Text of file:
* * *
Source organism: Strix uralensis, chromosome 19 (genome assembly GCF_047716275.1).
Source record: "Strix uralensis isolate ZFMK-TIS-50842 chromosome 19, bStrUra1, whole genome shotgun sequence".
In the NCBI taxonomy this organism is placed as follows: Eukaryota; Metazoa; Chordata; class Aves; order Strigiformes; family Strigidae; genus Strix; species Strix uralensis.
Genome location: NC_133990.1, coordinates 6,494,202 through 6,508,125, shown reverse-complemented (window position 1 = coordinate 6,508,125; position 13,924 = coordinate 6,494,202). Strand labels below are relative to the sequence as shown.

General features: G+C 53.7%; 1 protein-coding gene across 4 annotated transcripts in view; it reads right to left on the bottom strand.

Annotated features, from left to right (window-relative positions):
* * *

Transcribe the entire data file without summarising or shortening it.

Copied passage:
Source organism: Strix uralensis, chromosome 19 (genome assembly GCF_047716275.1).
Source record: "Strix uralensis isolate ZFMK-TIS-50842 chromosome 19, bStrUra1, whole genome shotgun sequence".
In the NCBI taxonomy this organism is placed as follows: Eukaryota; Metazoa; Chordata; class Aves; order Strigiformes; family Strigidae; genus Strix; species Strix uralensis.
Genome location: NC_133990.1, coordinates 6,494,202 through 6,508,125, shown reverse-complemented (window position 1 = coordinate 6,508,125; position 13,924 = coordinate 6,494,202). Strand labels below are relative to the sequence as shown.

General features: G+C 53.7%; 1 protein-coding gene across 4 annotated transcripts in view; it reads right to left on the bottom strand.

Annotated features, from left to right (window-relative positions):